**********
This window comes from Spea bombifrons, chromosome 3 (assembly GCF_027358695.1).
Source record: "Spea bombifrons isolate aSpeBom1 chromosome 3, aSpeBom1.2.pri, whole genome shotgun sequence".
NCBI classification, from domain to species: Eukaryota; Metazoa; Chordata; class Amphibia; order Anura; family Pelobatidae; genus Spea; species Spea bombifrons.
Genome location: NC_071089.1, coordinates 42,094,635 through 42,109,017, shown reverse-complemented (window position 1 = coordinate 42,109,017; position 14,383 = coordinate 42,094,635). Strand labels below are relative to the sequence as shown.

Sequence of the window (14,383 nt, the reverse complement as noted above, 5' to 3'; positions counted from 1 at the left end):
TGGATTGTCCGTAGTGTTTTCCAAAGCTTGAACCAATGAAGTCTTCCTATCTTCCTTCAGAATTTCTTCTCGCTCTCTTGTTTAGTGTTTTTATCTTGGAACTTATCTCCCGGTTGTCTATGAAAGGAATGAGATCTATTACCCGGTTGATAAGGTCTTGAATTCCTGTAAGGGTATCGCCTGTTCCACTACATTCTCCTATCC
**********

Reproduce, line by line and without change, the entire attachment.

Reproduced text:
This window comes from Spea bombifrons, chromosome 3 (assembly GCF_027358695.1).
Source record: "Spea bombifrons isolate aSpeBom1 chromosome 3, aSpeBom1.2.pri, whole genome shotgun sequence".
NCBI classification, from domain to species: Eukaryota; Metazoa; Chordata; class Amphibia; order Anura; family Pelobatidae; genus Spea; species Spea bombifrons.
Genome location: NC_071089.1, coordinates 42,094,635 through 42,109,017, shown reverse-complemented (window position 1 = coordinate 42,109,017; position 14,383 = coordinate 42,094,635). Strand labels below are relative to the sequence as shown.

Sequence of the window (14,383 nt, the reverse complement as noted above, 5' to 3'; positions counted from 1 at the left end):
TGGATTGTCCGTAGTGTTTTCCAAAGCTTGAACCAATGAAGTCTTCCTATCTTCCTTCAGAATTTCTTCTCGCTCTCTTGTTTAGTGTTTTTATCTTGGAACTTATCTCCCGGTTGTCTATGAAAGGAATGAGATCTATTACCCGGTTGATAAGGTCTTGAATTCCTGTAAGGGTATCGCCTGTTCCACTACATTCTCCTATCC